|1Haugo et al. 20152Estimated annual biomass production was calculated using a conversion factor of 0.81 bone-dry tons of biomass per thousand board feet of timber harvest (Perez-Garcia et al., 2012).
3Current statewide biomass utilization is 498,500 BDT (Perez-Garcia et al. 2012), with 18.2% (approximately 90,727 BDT) being attributed to eastern Washington. It was assumed biomass production for each study region was the same as percent-harvested timber volume, 43%, 12%, and 45% of the 90,000 BDT for the South Central, North Central, and Northeast study regions respectively.
Estimated Benefits From Proposed Treatment Acres. The potential benefits and avoided costs following implementation of the Anchor Forest concept is presented for each of the three study regions within eastern Washington. Avoided cost estimates were calculated based on implementing fuels treatments to reduce associated wildfire expenses as provided by previous research and described in the Anchor Forest Final Report.
|Estimated Benefits From Proposed Treatment
|Additional Forest Products Generated (MMBF)*
|Avoided Cost per Acre High-Risk Conditions2
|Estimated Total Avoided Costs
|1Research has shown average of 18 jobs, $528,000 in wages, and $3.2 million in sales are generated per million board feet of harvest within the Pacific Northwest (Cook et al., 2015).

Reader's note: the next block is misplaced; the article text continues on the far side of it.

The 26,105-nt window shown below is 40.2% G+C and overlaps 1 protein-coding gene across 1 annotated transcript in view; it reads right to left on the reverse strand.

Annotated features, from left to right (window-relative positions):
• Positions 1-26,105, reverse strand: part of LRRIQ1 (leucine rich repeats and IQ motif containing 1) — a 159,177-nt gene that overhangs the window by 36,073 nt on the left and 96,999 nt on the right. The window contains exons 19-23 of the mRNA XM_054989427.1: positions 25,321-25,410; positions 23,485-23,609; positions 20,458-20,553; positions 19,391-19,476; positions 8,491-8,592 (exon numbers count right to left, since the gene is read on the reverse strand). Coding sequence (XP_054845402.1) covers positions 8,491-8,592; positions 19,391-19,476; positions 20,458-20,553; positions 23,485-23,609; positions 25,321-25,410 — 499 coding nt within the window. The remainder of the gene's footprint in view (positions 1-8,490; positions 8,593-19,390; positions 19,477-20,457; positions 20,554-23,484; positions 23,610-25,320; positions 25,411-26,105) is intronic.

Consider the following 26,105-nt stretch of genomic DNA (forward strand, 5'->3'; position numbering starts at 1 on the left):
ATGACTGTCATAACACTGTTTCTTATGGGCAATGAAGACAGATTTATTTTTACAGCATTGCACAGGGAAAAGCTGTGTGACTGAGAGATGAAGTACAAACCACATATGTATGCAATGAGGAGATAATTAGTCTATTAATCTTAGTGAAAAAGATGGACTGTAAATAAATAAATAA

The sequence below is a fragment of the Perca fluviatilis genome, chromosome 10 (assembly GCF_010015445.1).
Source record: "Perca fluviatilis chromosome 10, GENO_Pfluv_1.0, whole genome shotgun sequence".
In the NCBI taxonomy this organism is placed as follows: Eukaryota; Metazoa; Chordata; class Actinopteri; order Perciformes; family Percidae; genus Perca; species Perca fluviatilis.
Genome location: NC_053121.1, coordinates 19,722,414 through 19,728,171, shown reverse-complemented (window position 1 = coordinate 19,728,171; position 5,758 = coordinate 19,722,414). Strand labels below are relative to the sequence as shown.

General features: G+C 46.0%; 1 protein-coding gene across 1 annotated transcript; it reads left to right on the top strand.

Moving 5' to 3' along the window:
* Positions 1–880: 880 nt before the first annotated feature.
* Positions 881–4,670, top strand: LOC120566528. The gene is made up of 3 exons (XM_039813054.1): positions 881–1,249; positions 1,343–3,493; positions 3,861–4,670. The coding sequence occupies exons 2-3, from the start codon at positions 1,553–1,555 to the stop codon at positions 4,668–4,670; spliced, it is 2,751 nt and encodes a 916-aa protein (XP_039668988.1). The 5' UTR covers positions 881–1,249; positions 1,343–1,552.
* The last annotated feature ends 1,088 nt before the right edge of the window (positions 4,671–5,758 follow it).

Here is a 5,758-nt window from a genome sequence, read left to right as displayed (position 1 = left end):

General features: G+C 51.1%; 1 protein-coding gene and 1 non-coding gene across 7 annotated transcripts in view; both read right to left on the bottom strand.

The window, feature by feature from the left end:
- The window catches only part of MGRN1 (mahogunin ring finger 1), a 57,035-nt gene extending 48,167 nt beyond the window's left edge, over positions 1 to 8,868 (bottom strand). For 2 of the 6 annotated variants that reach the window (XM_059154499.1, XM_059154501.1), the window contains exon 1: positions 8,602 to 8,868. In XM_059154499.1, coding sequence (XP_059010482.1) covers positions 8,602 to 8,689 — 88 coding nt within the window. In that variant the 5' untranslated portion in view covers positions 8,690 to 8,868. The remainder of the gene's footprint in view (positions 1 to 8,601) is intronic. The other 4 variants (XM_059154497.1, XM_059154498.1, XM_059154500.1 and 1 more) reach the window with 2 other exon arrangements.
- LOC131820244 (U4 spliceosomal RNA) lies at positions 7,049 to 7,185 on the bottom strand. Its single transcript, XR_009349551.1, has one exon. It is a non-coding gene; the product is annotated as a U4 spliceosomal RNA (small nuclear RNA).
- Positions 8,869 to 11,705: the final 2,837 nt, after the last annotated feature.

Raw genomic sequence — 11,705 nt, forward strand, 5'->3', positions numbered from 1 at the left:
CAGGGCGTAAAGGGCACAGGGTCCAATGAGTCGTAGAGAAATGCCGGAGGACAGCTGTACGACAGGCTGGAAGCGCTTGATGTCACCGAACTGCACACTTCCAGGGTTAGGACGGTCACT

2An assessment of avoided costs using management costs, and benefits derived from, associated with investments in forest fuel removals and fire risk reduction (Mason et al., 2006).
* Calculated based on an assumed harvest of 5,000 board feet per acre.
Haugo, R., C. Zanger, T. Demeo, C. Ringo, A. Shlisky, K. Blankenship, M. Simpson, K. Mellen-mclean, J. Kertis, and M. Stern, 2015. Forest Ecology and Management A New Approach to Evaluate Forest Structure Restoration Needs across. Forest Ecology and Management 335:37–50.
Perez-Garcia, J., E. Oneil, T. Hansen, T. Mason, J. McCarter, L. Rogers, A. Cooke, J. Comnick, and M. McLaughlin, 2012. Washington Forest Biomass Supply Assessment. http://www.dnr.wa.gov/Publications/em_finalreport_wash_forest_biomass_supply_assess.pdf.
Cook, P.S., T.A. Morgan, S.W. Hayes, C.B. Sorenson, R.G. Taylor, and J. O’Laughlin, 2015. Idaho’s Forest Products Industry Current Conditions and 2015 Forecast. Moscow, Idaho.
Mason, C.L., B.R. Lippke, K.W. Zobrist, T.D.B. Jr, K.R. Ceder, J.M. Comnick, J.B. Mccarter, and H.K. Rogers, 2006. Investments in Fuel Removals to Avoid Forest Fires Result in Substantial Benefits. Journal of Forestry 104:27–31.